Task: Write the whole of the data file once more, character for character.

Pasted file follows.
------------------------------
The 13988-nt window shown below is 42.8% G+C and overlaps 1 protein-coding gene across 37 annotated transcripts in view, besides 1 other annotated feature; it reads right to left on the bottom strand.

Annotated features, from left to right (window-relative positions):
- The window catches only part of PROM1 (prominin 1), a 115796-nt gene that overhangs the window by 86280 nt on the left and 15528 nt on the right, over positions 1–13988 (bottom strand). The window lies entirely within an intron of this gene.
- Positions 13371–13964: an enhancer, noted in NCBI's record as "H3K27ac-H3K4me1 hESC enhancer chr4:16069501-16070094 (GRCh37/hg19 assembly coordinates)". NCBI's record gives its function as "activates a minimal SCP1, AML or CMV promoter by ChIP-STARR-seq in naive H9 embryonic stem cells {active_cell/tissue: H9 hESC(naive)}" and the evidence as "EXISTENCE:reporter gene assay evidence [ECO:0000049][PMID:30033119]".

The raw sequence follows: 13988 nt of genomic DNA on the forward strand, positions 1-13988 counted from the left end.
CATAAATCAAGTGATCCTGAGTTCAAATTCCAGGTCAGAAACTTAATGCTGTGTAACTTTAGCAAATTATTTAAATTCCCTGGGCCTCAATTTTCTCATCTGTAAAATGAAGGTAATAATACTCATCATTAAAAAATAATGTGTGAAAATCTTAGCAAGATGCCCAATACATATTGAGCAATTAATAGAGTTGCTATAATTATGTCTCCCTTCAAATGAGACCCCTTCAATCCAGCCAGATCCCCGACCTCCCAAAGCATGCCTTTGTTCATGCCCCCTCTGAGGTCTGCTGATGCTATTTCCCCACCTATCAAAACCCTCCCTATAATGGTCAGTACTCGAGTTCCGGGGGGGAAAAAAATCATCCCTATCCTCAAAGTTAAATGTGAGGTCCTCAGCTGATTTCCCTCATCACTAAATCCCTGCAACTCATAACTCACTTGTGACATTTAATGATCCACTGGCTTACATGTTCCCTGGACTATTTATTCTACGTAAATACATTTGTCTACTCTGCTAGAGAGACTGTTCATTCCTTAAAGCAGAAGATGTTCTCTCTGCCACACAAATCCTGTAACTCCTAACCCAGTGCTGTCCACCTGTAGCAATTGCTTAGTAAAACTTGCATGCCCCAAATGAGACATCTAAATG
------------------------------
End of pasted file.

The 13988-nt window shown below is 42.8% G+C and overlaps 1 protein-coding gene across 37 annotated transcripts in view, besides 1 other annotated feature; it reads right to left on the bottom strand.

Annotated features, from left to right (window-relative positions):
- The window catches only part of PROM1 (prominin 1), a 115796-nt gene that overhangs the window by 86280 nt on the left and 15528 nt on the right, over positions 1–13988 (bottom strand). The window lies entirely within an intron of this gene.
- Positions 13371–13964: an enhancer, noted in NCBI's record as "H3K27ac-H3K4me1 hESC enhancer chr4:16069501-16070094 (GRCh37/hg19 assembly coordinates)". NCBI's record gives its function as "activates a minimal SCP1, AML or CMV promoter by ChIP-STARR-seq in naive H9 embryonic stem cells {active_cell/tissue: H9 hESC(naive)}" and the evidence as "EXISTENCE:reporter gene assay evidence [ECO:0000049][PMID:30033119]".

The raw sequence follows: 13988 nt of genomic DNA on the forward strand, positions 1-13988 counted from the left end.
CATAAATCAAGTGATCCTGAGTTCAAATTCCAGGTCAGAAACTTAATGCTGTGTAACTTTAGCAAATTATTTAAATTCCCTGGGCCTCAATTTTCTCATCTGTAAAATGAAGGTAATAATACTCATCATTAAAAAATAATGTGTGAAAATCTTAGCAAGATGCCCAATACATATTGAGCAATTAATAGAGTTGCTATAATTATGTCTCCCTTCAAATGAGACCCCTTCAATCCAGCCAGATCCCCGACCTCCCAAAGCATGCCTTTGTTCATGCCCCCTCTGAGGTCTGCTGATGCTATTTCCCCACCTATCAAAACCCTCCCTATAATGGTCAGTACTCGAGTTCCGGGGGGGAAAAAAATCATCCCTATCCTCAAAGTTAAATGTGAGGTCCTCAGCTGATTTCCCTCATCACTAAATCCCTGCAACTCATAACTCACTTGTGACATTTAATGATCCACTGGCTTACATGTTCCCTGGACTATTTATTCTACGTAAATACATTTGTCTACTCTGCTAGAGAGACTGTTCATTCCTTAAAGCAGAAGATGTTCTCTCTGCCACACAAATCCTGTAACTCCTAACCCAGTGCTGTCCACCTGTAGCAATTGCTTAGTAAAACTTGCATGCCCCAAATGAGACATCTAAATG